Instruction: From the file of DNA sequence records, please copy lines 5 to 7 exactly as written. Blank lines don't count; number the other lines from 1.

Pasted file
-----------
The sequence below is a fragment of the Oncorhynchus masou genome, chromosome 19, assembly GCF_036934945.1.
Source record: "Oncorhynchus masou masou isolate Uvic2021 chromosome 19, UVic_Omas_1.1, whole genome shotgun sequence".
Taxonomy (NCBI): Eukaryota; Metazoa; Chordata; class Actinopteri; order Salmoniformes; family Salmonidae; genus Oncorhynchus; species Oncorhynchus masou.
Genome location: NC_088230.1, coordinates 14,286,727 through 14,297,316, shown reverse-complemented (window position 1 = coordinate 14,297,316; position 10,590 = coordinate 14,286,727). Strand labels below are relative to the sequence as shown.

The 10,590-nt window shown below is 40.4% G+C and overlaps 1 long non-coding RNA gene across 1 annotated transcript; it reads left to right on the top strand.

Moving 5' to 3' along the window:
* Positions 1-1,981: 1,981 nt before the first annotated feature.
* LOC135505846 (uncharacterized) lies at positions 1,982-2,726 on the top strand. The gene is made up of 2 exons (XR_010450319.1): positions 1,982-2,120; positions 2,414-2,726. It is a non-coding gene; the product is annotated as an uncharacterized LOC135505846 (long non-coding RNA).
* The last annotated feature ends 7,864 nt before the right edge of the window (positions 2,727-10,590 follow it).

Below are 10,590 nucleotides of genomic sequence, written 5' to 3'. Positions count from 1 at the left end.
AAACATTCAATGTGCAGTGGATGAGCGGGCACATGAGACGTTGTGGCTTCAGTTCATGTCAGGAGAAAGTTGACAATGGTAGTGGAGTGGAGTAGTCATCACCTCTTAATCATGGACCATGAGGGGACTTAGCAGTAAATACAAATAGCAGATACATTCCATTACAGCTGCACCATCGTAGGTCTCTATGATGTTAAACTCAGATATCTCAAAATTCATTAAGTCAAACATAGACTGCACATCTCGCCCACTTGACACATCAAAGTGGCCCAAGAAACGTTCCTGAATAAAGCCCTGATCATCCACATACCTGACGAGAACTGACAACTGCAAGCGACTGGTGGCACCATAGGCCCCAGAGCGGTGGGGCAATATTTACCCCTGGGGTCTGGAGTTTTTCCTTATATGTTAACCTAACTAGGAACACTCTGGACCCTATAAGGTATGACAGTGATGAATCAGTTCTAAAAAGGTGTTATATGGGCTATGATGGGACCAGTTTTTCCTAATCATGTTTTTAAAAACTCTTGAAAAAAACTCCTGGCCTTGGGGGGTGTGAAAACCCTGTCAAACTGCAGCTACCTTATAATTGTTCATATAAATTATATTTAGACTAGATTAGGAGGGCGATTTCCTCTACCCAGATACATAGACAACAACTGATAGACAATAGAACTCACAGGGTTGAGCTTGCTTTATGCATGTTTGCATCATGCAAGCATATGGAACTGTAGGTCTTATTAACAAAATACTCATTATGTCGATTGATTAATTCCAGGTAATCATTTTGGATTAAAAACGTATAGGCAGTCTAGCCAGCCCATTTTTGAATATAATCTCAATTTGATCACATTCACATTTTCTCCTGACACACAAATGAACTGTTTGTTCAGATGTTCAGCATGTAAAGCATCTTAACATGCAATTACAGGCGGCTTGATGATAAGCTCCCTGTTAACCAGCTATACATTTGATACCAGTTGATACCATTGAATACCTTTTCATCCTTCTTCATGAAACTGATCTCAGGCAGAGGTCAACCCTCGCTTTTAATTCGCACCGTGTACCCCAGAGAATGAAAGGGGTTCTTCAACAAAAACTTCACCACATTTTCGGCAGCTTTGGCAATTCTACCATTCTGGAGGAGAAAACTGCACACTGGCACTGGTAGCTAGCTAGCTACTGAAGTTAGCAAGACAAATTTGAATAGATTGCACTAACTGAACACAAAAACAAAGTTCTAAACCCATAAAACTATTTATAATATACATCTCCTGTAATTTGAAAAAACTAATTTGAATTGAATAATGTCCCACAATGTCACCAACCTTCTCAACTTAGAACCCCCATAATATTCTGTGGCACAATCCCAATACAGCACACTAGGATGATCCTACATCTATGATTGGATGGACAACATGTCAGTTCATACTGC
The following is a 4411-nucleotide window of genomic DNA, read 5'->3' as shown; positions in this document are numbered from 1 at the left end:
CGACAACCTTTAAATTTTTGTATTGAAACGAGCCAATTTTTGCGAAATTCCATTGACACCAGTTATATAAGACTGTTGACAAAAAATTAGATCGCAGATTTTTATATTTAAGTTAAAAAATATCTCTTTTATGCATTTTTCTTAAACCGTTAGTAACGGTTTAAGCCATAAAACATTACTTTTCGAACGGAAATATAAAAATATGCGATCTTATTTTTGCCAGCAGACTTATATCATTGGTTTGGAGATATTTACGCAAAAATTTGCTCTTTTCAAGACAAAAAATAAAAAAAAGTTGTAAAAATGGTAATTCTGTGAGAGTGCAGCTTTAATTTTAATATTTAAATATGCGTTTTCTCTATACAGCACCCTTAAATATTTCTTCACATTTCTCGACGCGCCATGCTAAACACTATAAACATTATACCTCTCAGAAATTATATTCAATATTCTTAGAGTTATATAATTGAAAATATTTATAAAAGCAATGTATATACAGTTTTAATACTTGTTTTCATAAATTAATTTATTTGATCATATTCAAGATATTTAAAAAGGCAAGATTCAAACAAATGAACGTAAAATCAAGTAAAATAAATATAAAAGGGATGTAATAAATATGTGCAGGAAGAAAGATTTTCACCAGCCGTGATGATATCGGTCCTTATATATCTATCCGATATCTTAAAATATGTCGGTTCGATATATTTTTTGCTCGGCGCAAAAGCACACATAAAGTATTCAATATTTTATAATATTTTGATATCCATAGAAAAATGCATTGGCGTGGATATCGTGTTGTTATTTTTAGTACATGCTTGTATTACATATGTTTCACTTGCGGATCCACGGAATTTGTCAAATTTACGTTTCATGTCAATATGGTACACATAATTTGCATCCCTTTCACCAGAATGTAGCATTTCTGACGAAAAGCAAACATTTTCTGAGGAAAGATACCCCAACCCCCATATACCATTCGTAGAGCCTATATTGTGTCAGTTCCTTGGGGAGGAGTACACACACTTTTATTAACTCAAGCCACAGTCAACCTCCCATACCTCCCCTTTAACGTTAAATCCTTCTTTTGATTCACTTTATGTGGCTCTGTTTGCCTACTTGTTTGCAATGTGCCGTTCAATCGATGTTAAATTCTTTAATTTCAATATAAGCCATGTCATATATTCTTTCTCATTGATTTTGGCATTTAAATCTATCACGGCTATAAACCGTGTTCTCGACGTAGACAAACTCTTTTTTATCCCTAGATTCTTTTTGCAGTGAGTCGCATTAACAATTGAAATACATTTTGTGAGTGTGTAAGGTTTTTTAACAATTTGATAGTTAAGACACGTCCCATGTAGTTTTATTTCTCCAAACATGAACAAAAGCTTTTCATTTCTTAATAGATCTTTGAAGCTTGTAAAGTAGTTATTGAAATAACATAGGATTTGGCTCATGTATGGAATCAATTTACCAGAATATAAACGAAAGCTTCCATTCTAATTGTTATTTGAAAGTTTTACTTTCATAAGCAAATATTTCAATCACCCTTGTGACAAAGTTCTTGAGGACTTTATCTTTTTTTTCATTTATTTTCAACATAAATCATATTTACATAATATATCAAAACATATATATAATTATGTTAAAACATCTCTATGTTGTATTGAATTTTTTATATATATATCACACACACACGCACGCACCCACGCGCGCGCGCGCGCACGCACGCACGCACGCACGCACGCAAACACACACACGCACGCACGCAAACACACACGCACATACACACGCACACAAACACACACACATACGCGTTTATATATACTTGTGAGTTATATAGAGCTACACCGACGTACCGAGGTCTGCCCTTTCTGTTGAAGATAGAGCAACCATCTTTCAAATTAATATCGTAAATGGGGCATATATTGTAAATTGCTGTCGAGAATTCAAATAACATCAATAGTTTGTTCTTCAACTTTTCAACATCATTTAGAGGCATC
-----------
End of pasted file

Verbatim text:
The 10,590-nt window shown below is 40.4% G+C and overlaps 1 long non-coding RNA gene across 1 annotated transcript; it reads left to right on the top strand.

Moving 5' to 3' along the window:
* Positions 1-1,981: 1,981 nt before the first annotated feature.